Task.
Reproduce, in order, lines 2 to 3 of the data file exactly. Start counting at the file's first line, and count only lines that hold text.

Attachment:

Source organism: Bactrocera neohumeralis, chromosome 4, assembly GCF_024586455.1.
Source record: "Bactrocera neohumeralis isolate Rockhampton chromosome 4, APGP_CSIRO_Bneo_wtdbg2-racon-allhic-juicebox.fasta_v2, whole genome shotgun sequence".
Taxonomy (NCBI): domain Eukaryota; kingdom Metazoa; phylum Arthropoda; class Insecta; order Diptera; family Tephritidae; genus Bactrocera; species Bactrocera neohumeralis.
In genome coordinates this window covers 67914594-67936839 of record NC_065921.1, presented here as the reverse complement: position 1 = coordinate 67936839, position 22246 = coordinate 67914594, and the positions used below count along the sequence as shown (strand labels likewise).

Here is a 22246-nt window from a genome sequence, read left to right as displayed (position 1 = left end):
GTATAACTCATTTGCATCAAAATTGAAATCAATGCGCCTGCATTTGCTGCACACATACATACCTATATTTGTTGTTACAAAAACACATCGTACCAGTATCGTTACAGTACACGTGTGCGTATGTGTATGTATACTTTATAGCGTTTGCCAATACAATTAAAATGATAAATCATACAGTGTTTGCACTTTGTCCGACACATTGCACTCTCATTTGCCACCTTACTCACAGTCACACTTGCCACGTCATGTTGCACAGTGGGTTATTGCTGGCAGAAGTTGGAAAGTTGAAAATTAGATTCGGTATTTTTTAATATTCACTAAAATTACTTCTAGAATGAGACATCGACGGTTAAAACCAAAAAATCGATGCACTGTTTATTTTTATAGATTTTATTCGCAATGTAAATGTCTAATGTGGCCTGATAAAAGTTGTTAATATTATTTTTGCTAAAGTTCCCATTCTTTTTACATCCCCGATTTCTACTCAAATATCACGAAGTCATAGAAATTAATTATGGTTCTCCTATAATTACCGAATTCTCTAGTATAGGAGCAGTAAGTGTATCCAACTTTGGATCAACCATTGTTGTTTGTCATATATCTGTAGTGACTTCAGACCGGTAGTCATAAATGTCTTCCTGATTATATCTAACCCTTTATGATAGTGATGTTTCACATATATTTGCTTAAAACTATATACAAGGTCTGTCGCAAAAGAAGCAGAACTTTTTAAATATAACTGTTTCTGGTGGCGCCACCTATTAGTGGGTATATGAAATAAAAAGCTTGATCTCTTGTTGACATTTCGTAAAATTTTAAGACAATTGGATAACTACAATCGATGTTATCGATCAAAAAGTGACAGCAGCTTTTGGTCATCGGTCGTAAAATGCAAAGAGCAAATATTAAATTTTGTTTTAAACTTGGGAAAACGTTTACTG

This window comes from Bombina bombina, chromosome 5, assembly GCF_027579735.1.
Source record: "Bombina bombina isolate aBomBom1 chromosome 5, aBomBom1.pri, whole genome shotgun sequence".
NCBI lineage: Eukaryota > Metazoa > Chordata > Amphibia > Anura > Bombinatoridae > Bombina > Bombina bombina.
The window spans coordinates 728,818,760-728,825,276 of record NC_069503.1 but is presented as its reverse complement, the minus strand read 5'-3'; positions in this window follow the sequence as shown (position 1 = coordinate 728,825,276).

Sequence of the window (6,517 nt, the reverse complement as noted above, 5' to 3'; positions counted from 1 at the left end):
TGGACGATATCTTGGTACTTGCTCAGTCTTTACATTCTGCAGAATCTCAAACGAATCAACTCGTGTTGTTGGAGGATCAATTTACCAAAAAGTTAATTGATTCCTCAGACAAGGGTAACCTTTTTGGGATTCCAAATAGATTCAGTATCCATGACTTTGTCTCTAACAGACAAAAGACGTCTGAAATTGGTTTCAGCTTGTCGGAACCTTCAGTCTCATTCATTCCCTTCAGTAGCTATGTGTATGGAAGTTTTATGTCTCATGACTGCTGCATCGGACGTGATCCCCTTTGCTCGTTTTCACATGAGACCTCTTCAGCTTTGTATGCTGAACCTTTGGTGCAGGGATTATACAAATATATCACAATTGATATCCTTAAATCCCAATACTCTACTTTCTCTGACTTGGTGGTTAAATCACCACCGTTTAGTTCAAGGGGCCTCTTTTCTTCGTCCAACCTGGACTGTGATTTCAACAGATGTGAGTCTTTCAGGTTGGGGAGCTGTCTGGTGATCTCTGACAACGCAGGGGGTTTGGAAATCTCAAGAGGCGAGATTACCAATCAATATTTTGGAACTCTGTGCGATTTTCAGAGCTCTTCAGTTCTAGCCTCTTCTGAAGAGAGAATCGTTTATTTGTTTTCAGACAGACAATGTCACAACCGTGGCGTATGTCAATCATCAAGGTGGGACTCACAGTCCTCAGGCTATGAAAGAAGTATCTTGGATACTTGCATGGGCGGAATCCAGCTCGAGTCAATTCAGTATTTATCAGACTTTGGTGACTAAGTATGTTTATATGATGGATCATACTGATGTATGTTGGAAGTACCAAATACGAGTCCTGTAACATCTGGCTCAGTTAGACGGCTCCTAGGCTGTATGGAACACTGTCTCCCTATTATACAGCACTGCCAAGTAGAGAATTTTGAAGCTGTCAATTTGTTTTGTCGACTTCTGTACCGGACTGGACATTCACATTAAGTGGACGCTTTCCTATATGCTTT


Source record: "Bactrocera neohumeralis isolate Rockhampton chromosome 4, APGP_CSIRO_Bneo_wtdbg2-racon-allhic-juicebox.fasta_v2, whole genome shotgun sequence".
Taxonomy (NCBI): domain Eukaryota; kingdom Metazoa; phylum Arthropoda; class Insecta; order Diptera; family Tephritidae; genus Bactrocera; species Bactrocera neohumeralis.